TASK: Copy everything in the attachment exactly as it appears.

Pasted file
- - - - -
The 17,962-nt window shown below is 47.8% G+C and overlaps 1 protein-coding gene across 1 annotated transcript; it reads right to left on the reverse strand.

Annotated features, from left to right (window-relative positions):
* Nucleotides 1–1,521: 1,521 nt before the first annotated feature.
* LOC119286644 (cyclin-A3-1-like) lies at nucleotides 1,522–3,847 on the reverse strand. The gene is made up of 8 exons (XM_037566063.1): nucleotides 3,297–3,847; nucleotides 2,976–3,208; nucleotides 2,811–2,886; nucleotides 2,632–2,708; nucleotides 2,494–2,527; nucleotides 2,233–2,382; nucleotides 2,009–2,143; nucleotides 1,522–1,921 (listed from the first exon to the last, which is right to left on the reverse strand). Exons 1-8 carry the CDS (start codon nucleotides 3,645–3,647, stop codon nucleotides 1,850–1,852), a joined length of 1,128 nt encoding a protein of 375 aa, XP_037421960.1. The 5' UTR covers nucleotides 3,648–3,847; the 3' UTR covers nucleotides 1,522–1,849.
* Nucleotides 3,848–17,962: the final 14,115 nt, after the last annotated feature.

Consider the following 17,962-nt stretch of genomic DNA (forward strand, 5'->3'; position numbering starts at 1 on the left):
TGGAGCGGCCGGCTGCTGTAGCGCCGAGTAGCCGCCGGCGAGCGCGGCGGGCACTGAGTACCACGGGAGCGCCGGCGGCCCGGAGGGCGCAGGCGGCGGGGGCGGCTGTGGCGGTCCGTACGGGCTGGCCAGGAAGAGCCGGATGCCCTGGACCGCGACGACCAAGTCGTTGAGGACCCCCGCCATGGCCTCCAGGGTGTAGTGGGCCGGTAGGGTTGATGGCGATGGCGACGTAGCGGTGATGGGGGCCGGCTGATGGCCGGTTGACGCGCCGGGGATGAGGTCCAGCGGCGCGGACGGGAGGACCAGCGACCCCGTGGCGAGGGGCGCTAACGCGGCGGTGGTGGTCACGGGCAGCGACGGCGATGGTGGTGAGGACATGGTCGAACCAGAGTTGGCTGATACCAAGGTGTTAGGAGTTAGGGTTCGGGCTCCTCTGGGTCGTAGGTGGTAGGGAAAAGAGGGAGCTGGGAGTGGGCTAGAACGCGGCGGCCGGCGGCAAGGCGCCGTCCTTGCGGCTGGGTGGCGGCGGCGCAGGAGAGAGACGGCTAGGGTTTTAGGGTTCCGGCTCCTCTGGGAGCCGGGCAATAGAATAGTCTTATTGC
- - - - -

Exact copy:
The 17,962-nt window shown below is 47.8% G+C and overlaps 1 protein-coding gene across 1 annotated transcript; it reads right to left on the reverse strand.

Annotated features, from left to right (window-relative positions):
* Nucleotides 1–1,521: 1,521 nt before the first annotated feature.
* LOC119286644 (cyclin-A3-1-like) lies at nucleotides 1,522–3,847 on the reverse strand. The gene is made up of 8 exons (XM_037566063.1): nucleotides 3,297–3,847; nucleotides 2,976–3,208; nucleotides 2,811–2,886; nucleotides 2,632–2,708; nucleotides 2,494–2,527; nucleotides 2,233–2,382; nucleotides 2,009–2,143; nucleotides 1,522–1,921 (listed from the first exon to the last, which is right to left on the reverse strand). Exons 1-8 carry the CDS (start codon nucleotides 3,645–3,647, stop codon nucleotides 1,850–1,852), a joined length of 1,128 nt encoding a protein of 375 aa, XP_037421960.1. The 5' UTR covers nucleotides 3,648–3,847; the 3' UTR covers nucleotides 1,522–1,849.
* Nucleotides 3,848–17,962: the final 14,115 nt, after the last annotated feature.

Consider the following 17,962-nt stretch of genomic DNA (forward strand, 5'->3'; position numbering starts at 1 on the left):
TGGAGCGGCCGGCTGCTGTAGCGCCGAGTAGCCGCCGGCGAGCGCGGCGGGCACTGAGTACCACGGGAGCGCCGGCGGCCCGGAGGGCGCAGGCGGCGGGGGCGGCTGTGGCGGTCCGTACGGGCTGGCCAGGAAGAGCCGGATGCCCTGGACCGCGACGACCAAGTCGTTGAGGACCCCCGCCATGGCCTCCAGGGTGTAGTGGGCCGGTAGGGTTGATGGCGATGGCGACGTAGCGGTGATGGGGGCCGGCTGATGGCCGGTTGACGCGCCGGGGATGAGGTCCAGCGGCGCGGACGGGAGGACCAGCGACCCCGTGGCGAGGGGCGCTAACGCGGCGGTGGTGGTCACGGGCAGCGACGGCGATGGTGGTGAGGACATGGTCGAACCAGAGTTGGCTGATACCAAGGTGTTAGGAGTTAGGGTTCGGGCTCCTCTGGGTCGTAGGTGGTAGGGAAAAGAGGGAGCTGGGAGTGGGCTAGAACGCGGCGGCCGGCGGCAAGGCGCCGTCCTTGCGGCTGGGTGGCGGCGGCGCAGGAGAGAGACGGCTAGGGTTTTAGGGTTCCGGCTCCTCTGGGAGCCGGGCAATAGAATAGTCTTATTGC